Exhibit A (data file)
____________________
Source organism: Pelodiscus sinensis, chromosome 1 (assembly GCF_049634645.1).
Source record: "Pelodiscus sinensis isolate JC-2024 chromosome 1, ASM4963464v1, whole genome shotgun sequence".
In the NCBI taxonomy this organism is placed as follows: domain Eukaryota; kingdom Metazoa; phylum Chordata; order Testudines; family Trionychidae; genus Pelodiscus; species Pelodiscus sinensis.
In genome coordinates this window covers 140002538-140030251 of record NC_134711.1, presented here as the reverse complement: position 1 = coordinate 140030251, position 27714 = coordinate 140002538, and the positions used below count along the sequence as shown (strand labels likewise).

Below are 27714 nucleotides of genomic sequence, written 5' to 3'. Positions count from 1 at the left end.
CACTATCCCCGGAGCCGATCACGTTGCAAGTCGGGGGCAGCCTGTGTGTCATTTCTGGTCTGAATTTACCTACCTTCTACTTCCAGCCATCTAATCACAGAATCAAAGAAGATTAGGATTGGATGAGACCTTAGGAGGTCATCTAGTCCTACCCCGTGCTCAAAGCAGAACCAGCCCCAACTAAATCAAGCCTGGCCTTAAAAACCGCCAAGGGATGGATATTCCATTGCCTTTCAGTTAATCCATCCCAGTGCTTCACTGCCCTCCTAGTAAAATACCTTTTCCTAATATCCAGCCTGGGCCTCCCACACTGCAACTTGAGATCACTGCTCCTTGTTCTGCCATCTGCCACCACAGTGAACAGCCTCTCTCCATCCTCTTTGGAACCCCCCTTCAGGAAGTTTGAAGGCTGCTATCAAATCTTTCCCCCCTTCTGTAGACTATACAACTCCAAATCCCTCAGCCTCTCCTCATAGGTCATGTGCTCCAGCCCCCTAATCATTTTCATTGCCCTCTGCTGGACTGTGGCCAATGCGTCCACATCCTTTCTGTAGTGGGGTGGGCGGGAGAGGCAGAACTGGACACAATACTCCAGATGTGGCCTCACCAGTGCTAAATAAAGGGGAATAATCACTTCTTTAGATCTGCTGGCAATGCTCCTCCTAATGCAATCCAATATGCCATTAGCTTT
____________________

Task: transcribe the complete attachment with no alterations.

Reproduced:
Source organism: Pelodiscus sinensis, chromosome 1 (assembly GCF_049634645.1).
Source record: "Pelodiscus sinensis isolate JC-2024 chromosome 1, ASM4963464v1, whole genome shotgun sequence".
In the NCBI taxonomy this organism is placed as follows: domain Eukaryota; kingdom Metazoa; phylum Chordata; order Testudines; family Trionychidae; genus Pelodiscus; species Pelodiscus sinensis.
In genome coordinates this window covers 140002538-140030251 of record NC_134711.1, presented here as the reverse complement: position 1 = coordinate 140030251, position 27714 = coordinate 140002538, and the positions used below count along the sequence as shown (strand labels likewise).

Below are 27714 nucleotides of genomic sequence, written 5' to 3'. Positions count from 1 at the left end.
CACTATCCCCGGAGCCGATCACGTTGCAAGTCGGGGGCAGCCTGTGTGTCATTTCTGGTCTGAATTTACCTACCTTCTACTTCCAGCCATCTAATCACAGAATCAAAGAAGATTAGGATTGGATGAGACCTTAGGAGGTCATCTAGTCCTACCCCGTGCTCAAAGCAGAACCAGCCCCAACTAAATCAAGCCTGGCCTTAAAAACCGCCAAGGGATGGATATTCCATTGCCTTTCAGTTAATCCATCCCAGTGCTTCACTGCCCTCCTAGTAAAATACCTTTTCCTAATATCCAGCCTGGGCCTCCCACACTGCAACTTGAGATCACTGCTCCTTGTTCTGCCATCTGCCACCACAGTGAACAGCCTCTCTCCATCCTCTTTGGAACCCCCCTTCAGGAAGTTTGAAGGCTGCTATCAAATCTTTCCCCCCTTCTGTAGACTATACAACTCCAAATCCCTCAGCCTCTCCTCATAGGTCATGTGCTCCAGCCCCCTAATCATTTTCATTGCCCTCTGCTGGACTGTGGCCAATGCGTCCACATCCTTTCTGTAGTGGGGTGGGCGGGAGAGGCAGAACTGGACACAATACTCCAGATGTGGCCTCACCAGTGCTAAATAAAGGGGAATAATCACTTCTTTAGATCTGCTGGCAATGCTCCTCCTAATGCAATCCAATATGCCATTAGCTTT